To state a claim under 42 U.S.C. § 1983, a plaintiff must allege the violation of a right secured by the federal Constitution or laws and must show that the deprivation was committed by a person acting under color of state law. West v. Atkins, 487 U.S. 42, 48 (1988); Street v. Corr. Corp. of Am., 102 F.3d 810, 814 (6th Cir. 1996). Because § 1983 is a method for vindicating federal rights, not a source of substantive rights itself, the first step in an action under § 1983 is to identify the specific constitutional right allegedly infringed. Albright v. Oliver, 510 U.S. 266, 271 (1994).

         III. Immunity

         Plaintiff claims that Judge Blubaugh “made a bad, negligent decision that has impacted [Plaintiff's] life very negatively.” (Compl., ECF No. 1, PageID.2.) Reading Plaintiff's complaint indulgently, Plaintiff also implies that Judge Blubaugh violated his due process rights when he sentenced Plaintiff to custody in the county jail for seven days beyond that which Plaintiff believes he was actually sentenced at his hearing. Generally, a judge is absolutely immune from a suit for monetary damages. Mireles v. Waco, 502 U.S. 9, 9-10 (1991) (“[I]t is a general principle of the highest importance to the proper administration of justice that a judicial officer, in exercising the authority vested in him, shall be free to act upon his own convictions, without apprehension of personal consequences to himself.”) (internal quotations omitted); Barrett v. Harrington, 130 F.3d 246, 254 (6th Cir. 1997); Barnes v. Winchell, 105 F.3d 1111, 1115 (6th Cir. 1997). Absolute judicial immunity may be overcome in only two instances. First, a judge is not immune from liability for non-judicial actions, i.e., actions not taken in the judge's judicial capacity. Mireles, 502 U.S. at 11; see Forrester v. White, 484 U.S. 219, 229 (1988) (noting that immunity is grounded in “the nature of the function performed, not the identity of the actor who performed it”). Second, a judge is not immune for actions, though judicial in nature, taken in complete absence of all jurisdiction. Id. at 12.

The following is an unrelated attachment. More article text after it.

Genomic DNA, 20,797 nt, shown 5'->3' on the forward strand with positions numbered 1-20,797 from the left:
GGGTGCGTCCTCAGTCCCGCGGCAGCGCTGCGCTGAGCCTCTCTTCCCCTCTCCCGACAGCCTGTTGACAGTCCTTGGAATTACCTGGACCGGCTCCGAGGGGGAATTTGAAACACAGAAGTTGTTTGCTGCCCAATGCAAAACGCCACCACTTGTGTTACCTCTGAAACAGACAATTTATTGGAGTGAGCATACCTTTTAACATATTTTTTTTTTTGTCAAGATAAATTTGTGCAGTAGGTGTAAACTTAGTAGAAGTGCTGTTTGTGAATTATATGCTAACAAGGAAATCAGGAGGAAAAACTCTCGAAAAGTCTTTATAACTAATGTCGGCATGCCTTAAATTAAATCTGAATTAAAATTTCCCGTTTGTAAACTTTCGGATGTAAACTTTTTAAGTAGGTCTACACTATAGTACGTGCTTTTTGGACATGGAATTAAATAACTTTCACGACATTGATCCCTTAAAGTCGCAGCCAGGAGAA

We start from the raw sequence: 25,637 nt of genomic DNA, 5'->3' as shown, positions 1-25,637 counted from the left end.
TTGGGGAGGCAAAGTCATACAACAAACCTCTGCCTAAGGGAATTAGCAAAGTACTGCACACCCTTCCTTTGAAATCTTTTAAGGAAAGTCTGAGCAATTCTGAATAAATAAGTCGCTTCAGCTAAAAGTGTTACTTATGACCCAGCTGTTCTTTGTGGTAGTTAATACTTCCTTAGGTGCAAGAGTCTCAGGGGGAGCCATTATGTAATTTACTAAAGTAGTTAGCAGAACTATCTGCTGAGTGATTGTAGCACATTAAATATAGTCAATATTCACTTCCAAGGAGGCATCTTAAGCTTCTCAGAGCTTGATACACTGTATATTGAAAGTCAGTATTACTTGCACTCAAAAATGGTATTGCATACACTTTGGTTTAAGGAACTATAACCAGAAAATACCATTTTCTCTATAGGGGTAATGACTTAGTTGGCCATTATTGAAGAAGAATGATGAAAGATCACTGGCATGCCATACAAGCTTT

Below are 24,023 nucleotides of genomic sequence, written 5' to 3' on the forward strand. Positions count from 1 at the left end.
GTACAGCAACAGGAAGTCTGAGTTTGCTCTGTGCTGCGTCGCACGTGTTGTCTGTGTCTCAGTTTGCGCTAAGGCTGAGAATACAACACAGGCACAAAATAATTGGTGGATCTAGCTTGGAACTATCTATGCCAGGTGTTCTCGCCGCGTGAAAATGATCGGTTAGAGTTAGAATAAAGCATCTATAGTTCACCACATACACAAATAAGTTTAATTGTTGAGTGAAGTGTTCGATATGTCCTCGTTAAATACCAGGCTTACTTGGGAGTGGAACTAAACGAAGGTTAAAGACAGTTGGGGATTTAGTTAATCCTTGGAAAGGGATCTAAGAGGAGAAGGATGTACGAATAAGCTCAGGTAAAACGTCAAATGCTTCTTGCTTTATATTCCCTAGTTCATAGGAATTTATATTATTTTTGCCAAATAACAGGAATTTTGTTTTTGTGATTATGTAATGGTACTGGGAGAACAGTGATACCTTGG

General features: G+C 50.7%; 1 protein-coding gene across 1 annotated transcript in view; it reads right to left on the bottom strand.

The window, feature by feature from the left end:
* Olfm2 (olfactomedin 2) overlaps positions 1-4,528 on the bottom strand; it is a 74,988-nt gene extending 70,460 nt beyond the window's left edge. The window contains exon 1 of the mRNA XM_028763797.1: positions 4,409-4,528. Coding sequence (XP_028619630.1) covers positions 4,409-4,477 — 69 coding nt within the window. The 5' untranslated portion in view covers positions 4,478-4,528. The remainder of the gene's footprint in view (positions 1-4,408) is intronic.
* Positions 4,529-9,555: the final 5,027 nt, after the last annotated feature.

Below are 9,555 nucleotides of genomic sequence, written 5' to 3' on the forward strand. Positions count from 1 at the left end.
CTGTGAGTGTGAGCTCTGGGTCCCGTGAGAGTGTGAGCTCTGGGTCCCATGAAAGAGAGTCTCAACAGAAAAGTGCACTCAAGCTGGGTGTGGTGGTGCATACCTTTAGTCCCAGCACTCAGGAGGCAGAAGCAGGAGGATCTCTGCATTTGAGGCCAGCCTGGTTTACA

Plaintiff's allegations clearly fail to implicate either of the exceptions to judicial immunity. There is no doubt that sentencing Plaintiff was a judicial act and that Judge Blubaugh was acting within his jurisdiction in doing so. Accordingly, Judge Blubaugh is absolutely immune from liability. Because Judge Blubaugh is clearly immune from liability in this case, ...